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By Barbara Alice Mann

Ever on the grounds that ecu settlers stumbled upon the eighteenth-century mounds, motives and interpretations of them – usually ridiculous and rarely local American – have seemed as sober scholarship. at the present time, the local American Graves defense and Repatriation Act of 1990 (NAGPRA) has intensified the talk over who «owns» the mounds – smooth descendants of the Mound developers or Western archaeologists. Native american citizens, Archaeologists, and the Mounds is the 1st cogent examine all of the matters surrounding the mounds, their heritage, their protection, and their interpretation. utilizing the traditions of these Natives descended from the Mound developers in addition to ancient and archaeological facts, Barbara Alice Mann positioned the mounds of their local cultural context as she examines the fraught concerns enveloping them within the twenty-first century.

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Barton thus brought up the 1776 Kamchatka voyages of Captain James Cook, venturing that if the two continents of Asia and America be separated at all, it is only by a narrow streight [sic]. So that from this side also, inhabitants may have passed into America: and the resemblance between the Indians of America and the Eastem inhabitants of Asia would induce us to conjecture, that the fomier are the descendants of the latter, or the latter of the It is worth noting that, unlike Acosta and most modem scholars.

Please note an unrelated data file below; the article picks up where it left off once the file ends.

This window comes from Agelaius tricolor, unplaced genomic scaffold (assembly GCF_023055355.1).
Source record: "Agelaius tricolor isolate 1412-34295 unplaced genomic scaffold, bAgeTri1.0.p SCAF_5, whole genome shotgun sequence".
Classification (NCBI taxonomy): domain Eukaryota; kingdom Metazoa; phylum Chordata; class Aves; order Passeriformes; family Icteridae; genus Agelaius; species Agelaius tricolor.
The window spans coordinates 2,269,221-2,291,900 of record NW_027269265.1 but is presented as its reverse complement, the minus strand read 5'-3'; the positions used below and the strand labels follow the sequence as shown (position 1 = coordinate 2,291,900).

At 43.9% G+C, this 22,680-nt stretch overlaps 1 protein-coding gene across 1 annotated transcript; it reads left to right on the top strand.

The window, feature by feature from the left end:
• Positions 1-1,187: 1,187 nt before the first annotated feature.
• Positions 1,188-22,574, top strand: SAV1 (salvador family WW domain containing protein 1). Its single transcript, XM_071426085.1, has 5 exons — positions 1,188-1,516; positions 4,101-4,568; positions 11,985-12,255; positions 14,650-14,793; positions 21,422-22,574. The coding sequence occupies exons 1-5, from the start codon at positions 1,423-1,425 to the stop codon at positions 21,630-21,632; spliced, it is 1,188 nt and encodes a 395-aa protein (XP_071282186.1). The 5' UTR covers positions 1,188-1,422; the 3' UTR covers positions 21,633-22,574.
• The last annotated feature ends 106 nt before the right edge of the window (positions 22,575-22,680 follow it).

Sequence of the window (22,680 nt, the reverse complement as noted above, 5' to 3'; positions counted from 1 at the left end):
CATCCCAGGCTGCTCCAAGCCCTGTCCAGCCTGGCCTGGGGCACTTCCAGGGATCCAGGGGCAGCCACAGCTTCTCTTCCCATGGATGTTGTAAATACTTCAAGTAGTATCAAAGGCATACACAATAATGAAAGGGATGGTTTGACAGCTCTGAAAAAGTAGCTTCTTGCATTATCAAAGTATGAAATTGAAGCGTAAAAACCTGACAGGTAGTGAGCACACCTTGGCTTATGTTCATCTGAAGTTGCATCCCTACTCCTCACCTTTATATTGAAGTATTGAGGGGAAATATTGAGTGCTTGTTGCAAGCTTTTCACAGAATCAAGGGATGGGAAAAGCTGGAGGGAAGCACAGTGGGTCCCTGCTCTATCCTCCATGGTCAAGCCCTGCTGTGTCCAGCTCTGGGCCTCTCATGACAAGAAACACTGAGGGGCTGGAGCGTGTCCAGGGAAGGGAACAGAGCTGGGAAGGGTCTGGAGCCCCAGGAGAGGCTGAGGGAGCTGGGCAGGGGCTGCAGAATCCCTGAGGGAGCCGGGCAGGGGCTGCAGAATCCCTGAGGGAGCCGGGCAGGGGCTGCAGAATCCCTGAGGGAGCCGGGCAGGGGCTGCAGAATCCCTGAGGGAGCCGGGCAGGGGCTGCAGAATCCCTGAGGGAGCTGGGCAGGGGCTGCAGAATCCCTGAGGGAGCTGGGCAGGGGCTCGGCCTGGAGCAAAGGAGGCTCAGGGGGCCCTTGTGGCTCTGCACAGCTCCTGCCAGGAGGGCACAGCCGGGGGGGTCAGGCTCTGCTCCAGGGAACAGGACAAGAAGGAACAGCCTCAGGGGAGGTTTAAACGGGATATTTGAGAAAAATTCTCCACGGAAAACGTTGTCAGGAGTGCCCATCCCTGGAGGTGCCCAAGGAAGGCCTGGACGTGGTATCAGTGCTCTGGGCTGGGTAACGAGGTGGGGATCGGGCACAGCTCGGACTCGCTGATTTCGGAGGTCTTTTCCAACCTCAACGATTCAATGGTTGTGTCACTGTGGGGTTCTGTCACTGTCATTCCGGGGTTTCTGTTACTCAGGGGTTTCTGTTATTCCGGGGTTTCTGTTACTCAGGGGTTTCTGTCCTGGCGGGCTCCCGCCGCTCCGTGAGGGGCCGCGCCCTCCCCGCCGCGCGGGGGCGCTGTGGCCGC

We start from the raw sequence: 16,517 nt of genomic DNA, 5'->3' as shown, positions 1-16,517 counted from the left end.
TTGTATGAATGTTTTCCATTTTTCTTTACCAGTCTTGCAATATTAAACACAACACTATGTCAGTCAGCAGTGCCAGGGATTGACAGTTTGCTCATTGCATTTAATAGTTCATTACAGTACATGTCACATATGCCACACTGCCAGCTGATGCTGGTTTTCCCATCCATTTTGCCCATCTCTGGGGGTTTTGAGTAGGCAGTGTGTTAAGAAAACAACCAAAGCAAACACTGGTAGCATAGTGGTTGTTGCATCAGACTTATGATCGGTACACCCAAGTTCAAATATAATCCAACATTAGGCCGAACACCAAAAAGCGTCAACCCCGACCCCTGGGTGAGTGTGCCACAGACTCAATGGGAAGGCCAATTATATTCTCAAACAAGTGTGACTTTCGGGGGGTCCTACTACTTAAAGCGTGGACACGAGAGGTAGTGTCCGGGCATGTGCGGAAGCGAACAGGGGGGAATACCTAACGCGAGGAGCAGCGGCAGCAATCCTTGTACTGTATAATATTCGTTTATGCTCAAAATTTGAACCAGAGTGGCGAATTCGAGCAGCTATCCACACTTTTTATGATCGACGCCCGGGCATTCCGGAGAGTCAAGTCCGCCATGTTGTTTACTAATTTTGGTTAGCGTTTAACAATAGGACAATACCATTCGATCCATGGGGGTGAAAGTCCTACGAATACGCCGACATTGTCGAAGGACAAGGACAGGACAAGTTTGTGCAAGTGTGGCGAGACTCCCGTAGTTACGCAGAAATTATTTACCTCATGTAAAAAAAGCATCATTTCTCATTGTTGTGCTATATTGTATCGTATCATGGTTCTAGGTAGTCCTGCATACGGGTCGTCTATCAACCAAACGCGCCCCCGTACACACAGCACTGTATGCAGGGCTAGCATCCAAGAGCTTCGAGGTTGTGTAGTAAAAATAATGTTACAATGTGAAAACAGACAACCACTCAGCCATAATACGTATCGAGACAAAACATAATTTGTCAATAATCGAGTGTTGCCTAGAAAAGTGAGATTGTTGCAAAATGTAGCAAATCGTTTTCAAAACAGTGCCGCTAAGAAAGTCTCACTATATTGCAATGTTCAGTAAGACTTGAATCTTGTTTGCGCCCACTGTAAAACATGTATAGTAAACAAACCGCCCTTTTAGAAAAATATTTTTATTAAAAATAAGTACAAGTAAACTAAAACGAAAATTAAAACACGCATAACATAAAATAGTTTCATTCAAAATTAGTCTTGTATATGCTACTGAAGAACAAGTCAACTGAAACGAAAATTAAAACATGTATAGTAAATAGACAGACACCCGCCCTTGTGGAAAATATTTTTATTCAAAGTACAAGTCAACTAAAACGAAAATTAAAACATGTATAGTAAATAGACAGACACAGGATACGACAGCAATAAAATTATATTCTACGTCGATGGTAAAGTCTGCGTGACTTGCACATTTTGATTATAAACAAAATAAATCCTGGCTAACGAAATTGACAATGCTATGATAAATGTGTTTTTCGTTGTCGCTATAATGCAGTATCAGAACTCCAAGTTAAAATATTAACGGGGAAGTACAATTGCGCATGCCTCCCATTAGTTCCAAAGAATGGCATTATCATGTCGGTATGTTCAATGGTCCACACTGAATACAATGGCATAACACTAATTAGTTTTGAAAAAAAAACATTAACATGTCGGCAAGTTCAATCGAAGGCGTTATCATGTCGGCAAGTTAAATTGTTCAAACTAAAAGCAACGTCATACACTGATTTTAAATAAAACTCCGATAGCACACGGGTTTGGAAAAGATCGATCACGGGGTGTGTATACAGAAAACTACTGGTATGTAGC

Far from unique, Blumenbach's discussions mirrored and reinforced contemporary European and Euroamerican thoughts on race. Early nineteenthcentury Euroamericans saw European-Native and European-African intermating as identical with European-ape mating. " Having invented a "Malay" race, determined that all non-European races were degenerate forms of the pure "Caucasian," and defined interracial mating as interspecies "hybridity," Blumenbach tossed in "craniometry" (comparative skull measurements) as evidence, a move that was to prove crucial for Native Americans from the nineteenth century on into the present.

If an Indian speaks, it is in a slow and studied manner, and to avoid committing himself he often resorts to metaphorical phrases which have no precise meaning. If he seeks an enemy, it is through unfrequented paths, in the dead of night, and with every device for concealment and surprise. When he meets his victim, the same instinctive feeling governs all his movements. His motive is to destroy without being destroyed, and he avails himself of every subterfuge that can protect his own person while he seeks the life of his antagonist.

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